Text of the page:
BURLINGTON – The Patient Safety Movement Foundation presented The University of Vermont Medical Center with the Foundation’s 5-Star Hospital award for making commitments in alignment with the Patient Safety Movement Foundation’s evidence-based Actionable Patient Safety Solutions (APSS). The APSS address patient safety challenges that hospitals face daily and offer solutions designed to help hospitals eliminate preventable harm or death.
“The COVID-19 pandemic has brought to the forefront the importance of healthcare worker and patient safety,” said David Mayer, MD, CEO of Patient Safety Movement Foundation. “We are excited to have the University of Vermont Medical Center on board in our commitment to eliminate preventable medical harm and death. Their efforts to improve their delivery of care can truly save lives, and we look forward to continuing to work alongside them.”
Mayer virtually presented the award to Stephen Leffler, MD, President and Chief Operating Officer, Lori Notowitz, RN, Director of Patient Safety and Patrick Bender, MD, Interim Vice President, Quality and Operational Effectiveness at UVM Medical Center. To view the award presentation, click here.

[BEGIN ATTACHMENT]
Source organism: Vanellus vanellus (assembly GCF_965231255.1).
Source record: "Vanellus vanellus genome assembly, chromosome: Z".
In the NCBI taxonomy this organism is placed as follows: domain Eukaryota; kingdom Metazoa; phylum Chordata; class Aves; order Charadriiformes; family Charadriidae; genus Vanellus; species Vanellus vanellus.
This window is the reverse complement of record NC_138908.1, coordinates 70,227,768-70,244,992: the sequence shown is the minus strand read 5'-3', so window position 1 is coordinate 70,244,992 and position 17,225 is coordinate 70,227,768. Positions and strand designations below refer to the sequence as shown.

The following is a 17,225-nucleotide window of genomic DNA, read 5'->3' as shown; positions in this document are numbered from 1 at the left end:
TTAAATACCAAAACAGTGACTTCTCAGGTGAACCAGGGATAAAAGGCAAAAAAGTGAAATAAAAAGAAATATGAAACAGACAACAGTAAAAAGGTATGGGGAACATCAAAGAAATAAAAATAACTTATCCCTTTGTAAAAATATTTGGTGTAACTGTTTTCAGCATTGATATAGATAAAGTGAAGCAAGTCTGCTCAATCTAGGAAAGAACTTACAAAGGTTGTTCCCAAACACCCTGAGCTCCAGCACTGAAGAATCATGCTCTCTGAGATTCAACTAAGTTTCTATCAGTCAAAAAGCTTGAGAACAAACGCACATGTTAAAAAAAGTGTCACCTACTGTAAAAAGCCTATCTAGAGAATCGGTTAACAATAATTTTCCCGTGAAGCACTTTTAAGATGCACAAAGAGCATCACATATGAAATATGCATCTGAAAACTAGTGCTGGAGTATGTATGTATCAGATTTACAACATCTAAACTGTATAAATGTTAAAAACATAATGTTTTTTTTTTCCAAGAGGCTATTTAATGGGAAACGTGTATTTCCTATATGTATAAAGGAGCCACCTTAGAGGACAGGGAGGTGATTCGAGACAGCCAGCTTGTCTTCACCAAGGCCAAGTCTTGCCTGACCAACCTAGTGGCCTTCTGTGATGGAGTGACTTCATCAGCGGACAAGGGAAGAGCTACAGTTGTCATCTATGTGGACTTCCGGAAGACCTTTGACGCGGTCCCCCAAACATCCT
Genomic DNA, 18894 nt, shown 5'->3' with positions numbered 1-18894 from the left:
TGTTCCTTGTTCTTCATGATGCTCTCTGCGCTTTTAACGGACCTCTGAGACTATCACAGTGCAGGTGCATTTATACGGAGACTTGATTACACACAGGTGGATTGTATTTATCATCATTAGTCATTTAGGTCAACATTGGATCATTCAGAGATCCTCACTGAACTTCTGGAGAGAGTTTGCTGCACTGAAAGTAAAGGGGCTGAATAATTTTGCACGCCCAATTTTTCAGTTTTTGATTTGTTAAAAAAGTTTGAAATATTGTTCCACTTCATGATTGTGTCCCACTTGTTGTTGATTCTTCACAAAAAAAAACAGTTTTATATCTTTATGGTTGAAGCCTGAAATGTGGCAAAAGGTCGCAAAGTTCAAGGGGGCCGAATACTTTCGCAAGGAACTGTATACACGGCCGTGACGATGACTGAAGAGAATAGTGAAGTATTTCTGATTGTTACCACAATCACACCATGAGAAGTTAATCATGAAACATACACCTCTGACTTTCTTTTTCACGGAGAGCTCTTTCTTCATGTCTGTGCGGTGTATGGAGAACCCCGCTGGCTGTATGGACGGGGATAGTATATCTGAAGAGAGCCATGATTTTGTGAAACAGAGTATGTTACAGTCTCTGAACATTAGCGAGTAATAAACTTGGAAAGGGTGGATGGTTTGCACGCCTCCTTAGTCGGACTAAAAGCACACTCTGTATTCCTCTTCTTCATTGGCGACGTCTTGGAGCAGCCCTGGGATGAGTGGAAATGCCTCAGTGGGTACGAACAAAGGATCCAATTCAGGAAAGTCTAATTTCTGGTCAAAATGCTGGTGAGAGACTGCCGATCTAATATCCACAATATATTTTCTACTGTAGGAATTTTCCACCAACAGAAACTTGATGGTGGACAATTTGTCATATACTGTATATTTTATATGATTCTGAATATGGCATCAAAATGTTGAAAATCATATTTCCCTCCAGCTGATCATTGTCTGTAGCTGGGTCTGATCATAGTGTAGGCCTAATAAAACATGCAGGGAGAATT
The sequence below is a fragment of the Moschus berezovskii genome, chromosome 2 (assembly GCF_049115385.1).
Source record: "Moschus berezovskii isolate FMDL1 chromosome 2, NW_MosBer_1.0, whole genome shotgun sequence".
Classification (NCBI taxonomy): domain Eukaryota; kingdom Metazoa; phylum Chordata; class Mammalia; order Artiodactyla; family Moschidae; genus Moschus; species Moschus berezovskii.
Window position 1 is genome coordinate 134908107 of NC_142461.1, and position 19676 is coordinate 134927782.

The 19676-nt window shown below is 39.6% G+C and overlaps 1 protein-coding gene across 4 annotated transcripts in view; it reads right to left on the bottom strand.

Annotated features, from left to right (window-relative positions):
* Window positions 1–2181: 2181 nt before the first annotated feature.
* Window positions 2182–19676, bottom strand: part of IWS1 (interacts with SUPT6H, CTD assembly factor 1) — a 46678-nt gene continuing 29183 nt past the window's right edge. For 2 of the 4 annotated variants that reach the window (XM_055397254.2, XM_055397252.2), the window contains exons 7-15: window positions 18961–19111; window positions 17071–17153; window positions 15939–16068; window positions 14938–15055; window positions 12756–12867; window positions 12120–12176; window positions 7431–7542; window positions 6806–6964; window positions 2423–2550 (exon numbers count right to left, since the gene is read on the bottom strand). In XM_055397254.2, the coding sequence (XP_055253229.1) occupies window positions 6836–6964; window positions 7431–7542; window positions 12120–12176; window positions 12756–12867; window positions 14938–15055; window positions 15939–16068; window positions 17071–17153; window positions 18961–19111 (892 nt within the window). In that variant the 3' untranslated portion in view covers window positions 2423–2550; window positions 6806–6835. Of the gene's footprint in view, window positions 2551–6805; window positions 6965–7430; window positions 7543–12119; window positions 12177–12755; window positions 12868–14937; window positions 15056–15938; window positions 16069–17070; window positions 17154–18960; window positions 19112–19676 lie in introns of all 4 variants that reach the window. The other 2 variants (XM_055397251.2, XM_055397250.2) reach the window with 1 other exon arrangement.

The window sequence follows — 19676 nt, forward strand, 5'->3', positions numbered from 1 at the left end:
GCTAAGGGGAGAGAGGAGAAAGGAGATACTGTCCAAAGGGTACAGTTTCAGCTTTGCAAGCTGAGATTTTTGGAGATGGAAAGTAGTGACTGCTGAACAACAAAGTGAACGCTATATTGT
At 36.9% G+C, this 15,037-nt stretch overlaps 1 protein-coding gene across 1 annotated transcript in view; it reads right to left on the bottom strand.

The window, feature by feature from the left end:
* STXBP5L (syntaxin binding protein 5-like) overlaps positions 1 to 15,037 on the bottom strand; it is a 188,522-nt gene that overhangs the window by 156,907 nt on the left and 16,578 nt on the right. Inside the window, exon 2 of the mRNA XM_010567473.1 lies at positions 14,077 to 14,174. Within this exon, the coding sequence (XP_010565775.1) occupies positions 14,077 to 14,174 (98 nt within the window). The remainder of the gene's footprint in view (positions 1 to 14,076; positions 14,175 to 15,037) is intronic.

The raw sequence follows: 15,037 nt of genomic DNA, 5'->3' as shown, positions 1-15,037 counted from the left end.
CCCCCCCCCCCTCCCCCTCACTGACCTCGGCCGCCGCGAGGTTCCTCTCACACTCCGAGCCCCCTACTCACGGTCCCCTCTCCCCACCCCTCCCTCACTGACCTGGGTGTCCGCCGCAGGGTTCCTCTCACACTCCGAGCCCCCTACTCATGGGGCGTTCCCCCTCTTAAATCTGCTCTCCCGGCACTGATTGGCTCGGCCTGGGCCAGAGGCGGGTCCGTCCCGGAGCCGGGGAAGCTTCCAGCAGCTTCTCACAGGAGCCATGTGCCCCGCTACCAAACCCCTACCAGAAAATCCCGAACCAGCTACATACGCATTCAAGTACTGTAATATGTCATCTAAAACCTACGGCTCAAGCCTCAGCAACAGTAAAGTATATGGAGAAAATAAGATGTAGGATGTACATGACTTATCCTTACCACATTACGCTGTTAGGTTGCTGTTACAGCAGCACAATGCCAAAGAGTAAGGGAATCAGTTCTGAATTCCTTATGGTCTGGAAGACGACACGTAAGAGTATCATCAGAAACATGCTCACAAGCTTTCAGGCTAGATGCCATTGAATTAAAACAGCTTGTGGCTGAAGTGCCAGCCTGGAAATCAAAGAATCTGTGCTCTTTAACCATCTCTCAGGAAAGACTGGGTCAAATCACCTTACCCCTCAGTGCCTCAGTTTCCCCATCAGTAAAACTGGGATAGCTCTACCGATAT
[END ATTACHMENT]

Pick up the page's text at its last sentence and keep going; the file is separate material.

“Keeping our patients safe is the foundation for everything we do,” said Leffler. “It’s also one of the most difficult and complex aspects of our work, because it involves every single one of us in so many ways – whether our job is clinical in nature or not.”
“We have a very strong culture of patient safety here at the UVM Medical Center,” said Bender. “We are committed to implementing best practices known to reduce patient harm, such as utilizing checklists and care bundles to prevent central line blood stream infections.”
This type of evidence-based approach allows the UVM Medical Center to sustain a low rate of potentially harmful hospital acquired infections, and perform well from a safety standpoint nationally.
“Our staff at every level are strong advocates for their patients, and routinely alert their teammates and leaders when they encounter a situation that could potentially lead to harm,” Bender added. “This is so important, as it allows us to make the necessary changes in the delivery care system before patients are affected.”
The UVM Medical Center has assessed how its current practice aligns with each Actionable Patient Safety Solution checklist recommended by the Patient Safety Movement Foundation. This has led to a more comprehensive approach to prevention of venous thromboembolism and certain hospital acquired infections, and decreased overuse of antibiotics. The effort has also led to using more capabilities of electronic medical record Epic to support caregivers in following best practices.
More than 4,793 hospitals across 48 countries have committed to implementing one or multiple of the APSS developed by the Patient Safety Movement Foundation workgroups. For more information about the 5-Star Hospital program, please visit: https://patientsafetymovement.org/partners/5-star-hospital-program/